Sandra’s interest in the delivery of effective interventions to improve the psychological well-being of children and young people led to her seeking professional development in the use of CBT and related approaches. She has embedded this within her practice and continues to work on a regular basis with children, their families and teachers in delivering a range of interventions in school and community settings. The evaluation of outcomes is a central aspect of this process and she has been collaborating with colleagues at the University of Manchester in developing research and practice protocols for this purpose. Sandra has also developed a major course module on CBT with children and adolescents for the initial training doctorate for educational psychologists at UCL, in conjunction with Vicki Curry. Supervision is seen as a crucial and integral part of professional training and Sandra, Vicki and colleagues are defining processes, evolving procedures and adapting tools to support and evaluate this.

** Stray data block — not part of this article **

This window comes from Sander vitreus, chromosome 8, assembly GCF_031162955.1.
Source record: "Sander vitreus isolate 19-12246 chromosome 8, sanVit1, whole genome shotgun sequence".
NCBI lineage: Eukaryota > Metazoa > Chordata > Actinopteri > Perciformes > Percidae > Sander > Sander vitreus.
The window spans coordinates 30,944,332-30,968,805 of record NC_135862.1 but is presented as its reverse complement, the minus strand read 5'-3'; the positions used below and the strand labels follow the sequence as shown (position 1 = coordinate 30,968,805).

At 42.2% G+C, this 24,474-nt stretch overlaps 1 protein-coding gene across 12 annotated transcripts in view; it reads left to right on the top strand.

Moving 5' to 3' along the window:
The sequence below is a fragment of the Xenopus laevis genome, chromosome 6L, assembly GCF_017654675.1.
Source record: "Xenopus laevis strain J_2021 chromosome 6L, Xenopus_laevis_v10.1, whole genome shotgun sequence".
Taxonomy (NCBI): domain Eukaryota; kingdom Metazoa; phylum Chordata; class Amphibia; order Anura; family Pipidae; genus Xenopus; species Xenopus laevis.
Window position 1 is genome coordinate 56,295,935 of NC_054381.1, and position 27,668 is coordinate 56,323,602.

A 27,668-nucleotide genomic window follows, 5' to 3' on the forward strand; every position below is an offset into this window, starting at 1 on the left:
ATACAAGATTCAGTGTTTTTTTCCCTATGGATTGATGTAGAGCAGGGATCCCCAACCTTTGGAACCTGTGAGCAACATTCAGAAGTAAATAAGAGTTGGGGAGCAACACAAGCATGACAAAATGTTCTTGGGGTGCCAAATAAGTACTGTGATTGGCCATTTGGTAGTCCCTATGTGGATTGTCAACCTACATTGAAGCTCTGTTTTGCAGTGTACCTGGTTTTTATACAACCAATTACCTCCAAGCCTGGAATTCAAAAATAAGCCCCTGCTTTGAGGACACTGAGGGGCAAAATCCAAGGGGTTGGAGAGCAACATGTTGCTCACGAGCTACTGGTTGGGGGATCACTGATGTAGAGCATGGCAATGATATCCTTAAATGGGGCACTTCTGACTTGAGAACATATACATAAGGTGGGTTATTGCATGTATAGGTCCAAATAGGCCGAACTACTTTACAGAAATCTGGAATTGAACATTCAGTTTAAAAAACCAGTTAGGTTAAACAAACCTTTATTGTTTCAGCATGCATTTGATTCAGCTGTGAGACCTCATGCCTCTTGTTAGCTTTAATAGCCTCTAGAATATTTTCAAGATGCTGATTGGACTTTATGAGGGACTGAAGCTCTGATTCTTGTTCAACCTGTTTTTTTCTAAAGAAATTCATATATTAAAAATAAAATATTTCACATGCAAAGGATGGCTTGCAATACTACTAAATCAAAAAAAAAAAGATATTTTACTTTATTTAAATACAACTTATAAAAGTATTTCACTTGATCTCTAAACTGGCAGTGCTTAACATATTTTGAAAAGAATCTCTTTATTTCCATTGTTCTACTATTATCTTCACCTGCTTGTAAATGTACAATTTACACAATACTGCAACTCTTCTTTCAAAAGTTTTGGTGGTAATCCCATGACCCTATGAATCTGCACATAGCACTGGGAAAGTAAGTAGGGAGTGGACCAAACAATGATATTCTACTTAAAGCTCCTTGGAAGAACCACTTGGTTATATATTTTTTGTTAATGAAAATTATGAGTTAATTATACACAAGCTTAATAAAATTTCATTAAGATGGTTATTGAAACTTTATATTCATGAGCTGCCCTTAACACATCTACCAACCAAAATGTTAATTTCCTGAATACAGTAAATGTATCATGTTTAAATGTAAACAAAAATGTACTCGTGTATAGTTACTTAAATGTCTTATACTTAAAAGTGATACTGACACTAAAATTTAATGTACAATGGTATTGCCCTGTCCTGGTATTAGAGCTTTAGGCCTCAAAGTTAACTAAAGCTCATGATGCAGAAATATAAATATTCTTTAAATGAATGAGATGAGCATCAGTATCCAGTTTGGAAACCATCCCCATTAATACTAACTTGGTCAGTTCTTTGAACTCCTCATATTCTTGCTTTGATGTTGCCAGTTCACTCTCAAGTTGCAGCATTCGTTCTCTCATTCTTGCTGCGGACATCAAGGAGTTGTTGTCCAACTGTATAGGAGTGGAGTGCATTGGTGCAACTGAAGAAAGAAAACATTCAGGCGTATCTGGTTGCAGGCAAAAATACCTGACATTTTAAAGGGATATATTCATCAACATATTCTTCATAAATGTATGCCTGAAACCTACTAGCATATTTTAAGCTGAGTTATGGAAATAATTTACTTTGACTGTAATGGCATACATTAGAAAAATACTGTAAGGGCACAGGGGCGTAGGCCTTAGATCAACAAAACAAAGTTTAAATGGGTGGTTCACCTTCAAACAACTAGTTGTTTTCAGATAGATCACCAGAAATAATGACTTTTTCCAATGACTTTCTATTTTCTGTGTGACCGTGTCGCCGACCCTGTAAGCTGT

Vicki Curry (Clinical Psychologist, Islington PCT)
Since completing her clinical psychology training at UCL in 1996, Vicki has worked for Islington PCT with children, young people and families in a variety of settings. She currently works in an Adolescent Outreach Team. Prior to that, Vicki worked as a clinical psychologist in an inpatient adolescent unit with young people aged 13-18 and their families, and also in a variety of community settings, including a Tier 3 Child and Family Consultation Service and a social services Leaving Care Team, an inner city secondary school, and on a project offering an intensive community-based intervention to families of adolescents who have offended or are at risk of offending, and have violent and/or aggressive behaviour.